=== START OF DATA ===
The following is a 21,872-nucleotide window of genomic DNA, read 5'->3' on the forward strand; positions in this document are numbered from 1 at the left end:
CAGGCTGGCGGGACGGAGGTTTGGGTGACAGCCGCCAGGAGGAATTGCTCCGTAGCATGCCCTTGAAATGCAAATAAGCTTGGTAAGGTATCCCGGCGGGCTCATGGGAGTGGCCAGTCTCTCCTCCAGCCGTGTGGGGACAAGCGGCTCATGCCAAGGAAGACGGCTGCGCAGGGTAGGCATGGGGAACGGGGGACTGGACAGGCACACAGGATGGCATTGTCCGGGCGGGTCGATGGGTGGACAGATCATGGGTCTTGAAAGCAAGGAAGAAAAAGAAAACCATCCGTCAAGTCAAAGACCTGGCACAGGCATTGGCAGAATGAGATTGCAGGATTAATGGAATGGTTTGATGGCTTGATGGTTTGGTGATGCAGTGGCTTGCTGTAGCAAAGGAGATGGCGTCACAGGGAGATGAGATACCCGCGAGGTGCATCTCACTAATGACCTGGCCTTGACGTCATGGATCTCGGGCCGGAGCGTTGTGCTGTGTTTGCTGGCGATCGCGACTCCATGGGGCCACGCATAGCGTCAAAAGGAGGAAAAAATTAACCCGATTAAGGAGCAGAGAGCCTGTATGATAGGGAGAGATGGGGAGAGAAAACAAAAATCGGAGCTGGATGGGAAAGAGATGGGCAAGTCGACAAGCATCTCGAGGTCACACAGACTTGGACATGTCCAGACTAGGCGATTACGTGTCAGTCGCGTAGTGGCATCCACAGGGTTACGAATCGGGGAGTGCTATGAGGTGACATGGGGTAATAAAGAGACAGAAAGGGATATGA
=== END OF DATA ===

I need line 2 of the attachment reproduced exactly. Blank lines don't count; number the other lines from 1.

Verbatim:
CAGGCTGGCGGGACGGAGGTTTGGGTGACAGCCGCCAGGAGGAATTGCTCCGTAGCATGCCCTTGAAATGCAAATAAGCTTGGTAAGGTATCCCGGCGGGCTCATGGGAGTGGCCAGTCTCTCCTCCAGCCGTGTGGGGACAAGCGGCTCATGCCAAGGAAGACGGCTGCGCAGGGTAGGCATGGGGAACGGGGGACTGGACAGGCACACAGGATGGCATTGTCCGGGCGGGTCGATGGGTGGACAGATCATGGGTCTTGAAAGCAAGGAAGAAAAAGAAAACCATCCGTCAAGTCAAAGACCTGGCACAGGCATTGGCAGAATGAGATTGCAGGATTAATGGAATGGTTTGATGGCTTGATGGTTTGGTGATGCAGTGGCTTGCTGTAGCAAAGGAGATGGCGTCACAGGGAGATGAGATACCCGCGAGGTGCATCTCACTAATGACCTGGCCTTGACGTCATGGATCTCGGGCCGGAGCGTTGTGCTGTGTTTGCTGGCGATCGCGACTCCATGGGGCCACGCATAGCGTCAAAAGGAGGAAAAAATTAACCCGATTAAGGAGCAGAGAGCCTGTATGATAGGGAGAGATGGGGAGAGAAAACAAAAATCGGAGCTGGATGGGAAAGAGATGGGCAAGTCGACAAGCATCTCGAGGTCACACAGACTTGGACATGTCCAGACTAGGCGATTACGTGTCAGTCGCGTAGTGGCATCCACAGGGTTACGAATCGGGGAGTGCTATGAGGTGACATGGGGTAATAAAGAGACAGAAAGGGATATGA